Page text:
Sarah Wilson

Dog Expert

What’s the Difference Between a Service Dog v. Therapy Dog


It seems these days there is a lot of confusion about the difference between a Service Dog and a Therapy Dog. Hopefully, we’ll be able to clear up the confusion for you.

A Service Dog is a dog who has been selected for the health, temperament and ability to do specific trained tasks to assist a person with a disability. This is done to facilitate the disabled person with his/her activities of daily living for the sake of their safety and their independence. It takes many, many hours of specialized training for a Service Dog to accomplish this training and be secure in these tasks. After all, he/she will be responsible for the safety of their handler. This is a job that the professional Service Dog takes very seriously.

Disabled handlers are granted access with their Service Dogs to restaurants, theaters, stores, cabs, trains, airplanes and other places the handler may frequent. The dogs are permitted in places marked *No Pets Allowed*, including housing, because they are not pets. They are, in fact, an extension of the disabled handler; adaptive medical equipment, if you will.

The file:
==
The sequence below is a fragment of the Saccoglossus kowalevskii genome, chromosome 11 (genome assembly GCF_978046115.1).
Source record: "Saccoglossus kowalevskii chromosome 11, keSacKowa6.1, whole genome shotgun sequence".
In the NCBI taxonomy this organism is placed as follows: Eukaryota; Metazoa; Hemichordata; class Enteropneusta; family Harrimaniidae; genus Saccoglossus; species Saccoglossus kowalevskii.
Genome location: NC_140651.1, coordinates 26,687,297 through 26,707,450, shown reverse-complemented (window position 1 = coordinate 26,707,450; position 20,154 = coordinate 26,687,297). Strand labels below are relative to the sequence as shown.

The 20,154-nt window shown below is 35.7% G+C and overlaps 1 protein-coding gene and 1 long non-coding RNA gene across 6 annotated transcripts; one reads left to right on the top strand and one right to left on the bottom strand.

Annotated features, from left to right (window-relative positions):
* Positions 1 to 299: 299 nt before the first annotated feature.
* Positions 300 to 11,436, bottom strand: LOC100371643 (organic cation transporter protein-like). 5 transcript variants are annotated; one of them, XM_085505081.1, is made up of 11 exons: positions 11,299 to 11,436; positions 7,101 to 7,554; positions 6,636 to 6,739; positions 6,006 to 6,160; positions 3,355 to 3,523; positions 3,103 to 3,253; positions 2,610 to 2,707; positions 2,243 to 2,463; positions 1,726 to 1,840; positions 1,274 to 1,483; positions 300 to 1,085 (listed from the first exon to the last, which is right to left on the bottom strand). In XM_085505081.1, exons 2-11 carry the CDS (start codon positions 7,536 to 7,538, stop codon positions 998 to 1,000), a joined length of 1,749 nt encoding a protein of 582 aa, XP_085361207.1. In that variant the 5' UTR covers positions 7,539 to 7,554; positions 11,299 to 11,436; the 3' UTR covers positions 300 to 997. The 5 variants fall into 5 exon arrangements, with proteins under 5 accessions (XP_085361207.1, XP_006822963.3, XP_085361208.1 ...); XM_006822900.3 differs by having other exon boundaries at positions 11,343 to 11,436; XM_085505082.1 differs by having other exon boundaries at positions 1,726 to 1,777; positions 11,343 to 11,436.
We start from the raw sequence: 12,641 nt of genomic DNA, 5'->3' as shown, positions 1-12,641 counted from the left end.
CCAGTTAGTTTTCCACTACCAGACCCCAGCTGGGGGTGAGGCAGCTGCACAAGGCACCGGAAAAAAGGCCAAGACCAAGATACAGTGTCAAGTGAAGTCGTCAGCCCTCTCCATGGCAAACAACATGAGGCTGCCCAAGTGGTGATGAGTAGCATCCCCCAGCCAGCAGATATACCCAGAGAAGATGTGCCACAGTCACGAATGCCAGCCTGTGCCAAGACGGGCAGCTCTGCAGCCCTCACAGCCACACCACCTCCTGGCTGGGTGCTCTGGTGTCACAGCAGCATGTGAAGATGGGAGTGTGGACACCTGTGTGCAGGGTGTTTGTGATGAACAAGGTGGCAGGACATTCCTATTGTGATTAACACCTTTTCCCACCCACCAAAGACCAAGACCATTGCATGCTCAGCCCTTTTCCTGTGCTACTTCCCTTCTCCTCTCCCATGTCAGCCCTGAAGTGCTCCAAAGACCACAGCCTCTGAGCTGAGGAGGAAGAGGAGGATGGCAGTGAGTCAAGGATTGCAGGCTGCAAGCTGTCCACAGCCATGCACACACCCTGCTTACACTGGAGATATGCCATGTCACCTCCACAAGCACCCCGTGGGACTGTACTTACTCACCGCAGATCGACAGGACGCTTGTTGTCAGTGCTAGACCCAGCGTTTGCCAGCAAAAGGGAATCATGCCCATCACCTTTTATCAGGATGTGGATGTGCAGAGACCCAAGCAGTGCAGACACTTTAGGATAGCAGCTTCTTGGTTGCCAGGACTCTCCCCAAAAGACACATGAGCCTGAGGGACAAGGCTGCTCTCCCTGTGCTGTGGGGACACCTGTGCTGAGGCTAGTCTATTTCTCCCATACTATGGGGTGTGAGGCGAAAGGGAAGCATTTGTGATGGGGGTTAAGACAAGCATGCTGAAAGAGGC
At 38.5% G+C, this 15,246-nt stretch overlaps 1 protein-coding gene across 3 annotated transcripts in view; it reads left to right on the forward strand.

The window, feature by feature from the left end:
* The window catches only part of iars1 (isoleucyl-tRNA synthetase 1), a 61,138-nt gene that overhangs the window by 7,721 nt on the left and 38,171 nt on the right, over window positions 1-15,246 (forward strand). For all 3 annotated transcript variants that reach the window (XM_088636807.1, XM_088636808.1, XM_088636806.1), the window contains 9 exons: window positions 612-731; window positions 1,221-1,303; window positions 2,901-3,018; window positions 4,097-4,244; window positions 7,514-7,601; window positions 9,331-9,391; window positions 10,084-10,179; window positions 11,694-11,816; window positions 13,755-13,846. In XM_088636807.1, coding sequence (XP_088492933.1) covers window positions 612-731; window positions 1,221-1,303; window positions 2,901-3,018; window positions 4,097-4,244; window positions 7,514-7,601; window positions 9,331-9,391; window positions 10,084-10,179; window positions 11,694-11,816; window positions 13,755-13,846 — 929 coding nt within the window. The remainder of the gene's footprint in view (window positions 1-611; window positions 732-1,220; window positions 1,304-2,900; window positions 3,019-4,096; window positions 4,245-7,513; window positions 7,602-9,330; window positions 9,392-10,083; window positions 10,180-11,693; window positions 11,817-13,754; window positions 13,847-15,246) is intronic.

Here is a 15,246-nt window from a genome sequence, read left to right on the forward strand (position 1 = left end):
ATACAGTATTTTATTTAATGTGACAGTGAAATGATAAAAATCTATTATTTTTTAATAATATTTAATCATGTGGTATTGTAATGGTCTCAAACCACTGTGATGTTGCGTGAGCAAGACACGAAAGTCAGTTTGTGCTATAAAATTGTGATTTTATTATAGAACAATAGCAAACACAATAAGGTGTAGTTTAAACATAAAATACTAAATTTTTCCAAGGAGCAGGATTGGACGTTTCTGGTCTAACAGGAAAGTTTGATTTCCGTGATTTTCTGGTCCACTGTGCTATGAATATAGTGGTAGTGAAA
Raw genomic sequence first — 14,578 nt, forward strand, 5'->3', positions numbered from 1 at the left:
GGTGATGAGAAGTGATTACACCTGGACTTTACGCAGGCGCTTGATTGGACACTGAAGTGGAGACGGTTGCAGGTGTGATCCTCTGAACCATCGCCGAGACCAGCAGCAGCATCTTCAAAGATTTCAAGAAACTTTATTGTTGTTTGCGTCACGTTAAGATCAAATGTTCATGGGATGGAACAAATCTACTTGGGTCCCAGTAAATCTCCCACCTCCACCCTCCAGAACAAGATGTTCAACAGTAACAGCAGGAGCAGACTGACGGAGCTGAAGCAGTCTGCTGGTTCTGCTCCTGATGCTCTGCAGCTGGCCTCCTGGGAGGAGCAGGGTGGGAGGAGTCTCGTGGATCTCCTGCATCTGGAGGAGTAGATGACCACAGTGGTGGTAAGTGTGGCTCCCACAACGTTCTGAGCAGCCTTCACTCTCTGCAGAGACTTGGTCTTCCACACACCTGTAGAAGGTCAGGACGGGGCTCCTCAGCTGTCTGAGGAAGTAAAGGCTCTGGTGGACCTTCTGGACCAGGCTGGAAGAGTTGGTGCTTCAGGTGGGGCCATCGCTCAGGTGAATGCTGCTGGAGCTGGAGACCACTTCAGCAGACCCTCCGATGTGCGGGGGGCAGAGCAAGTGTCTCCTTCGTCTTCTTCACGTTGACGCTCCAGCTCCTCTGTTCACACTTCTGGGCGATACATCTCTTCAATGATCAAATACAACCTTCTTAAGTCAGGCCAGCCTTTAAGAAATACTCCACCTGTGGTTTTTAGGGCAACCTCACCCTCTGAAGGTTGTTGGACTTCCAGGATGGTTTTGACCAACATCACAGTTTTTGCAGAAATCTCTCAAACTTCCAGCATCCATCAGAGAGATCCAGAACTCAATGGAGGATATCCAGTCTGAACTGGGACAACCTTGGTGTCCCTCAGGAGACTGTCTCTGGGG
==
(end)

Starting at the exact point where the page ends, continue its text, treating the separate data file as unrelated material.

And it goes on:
Service Dogs may wear harnesses, vests or bandanas and are usually clearly marked with ID patches.

Therapy Dogs, on the other hand, are pet dogs that have been trained to meet a set standard of behavior which allows them to enter hospitals, hospices, schools, and nursing homes to bring the joy and comfort that only a warm, loving dog can bring. Therapy Dogs do a wonderful work helping people in stressful situations, and encouraging those who need a little extra comfort. They have been instrumental in helping children learn to read, in helping people with rehabilitation therapy, in helping our veterans as they return home from war and in easing the pain of a long hospitalization. Therapy Dogs have a calm and secure nature that fosters trust and comfort and brings joy to many people.

A Therapy Dog may wear a vest when it is working, but it is still considered a pet dog, and as such, is not granted the same access as a Service Dog.

By Shirley Minatelli, Service Dog Handler


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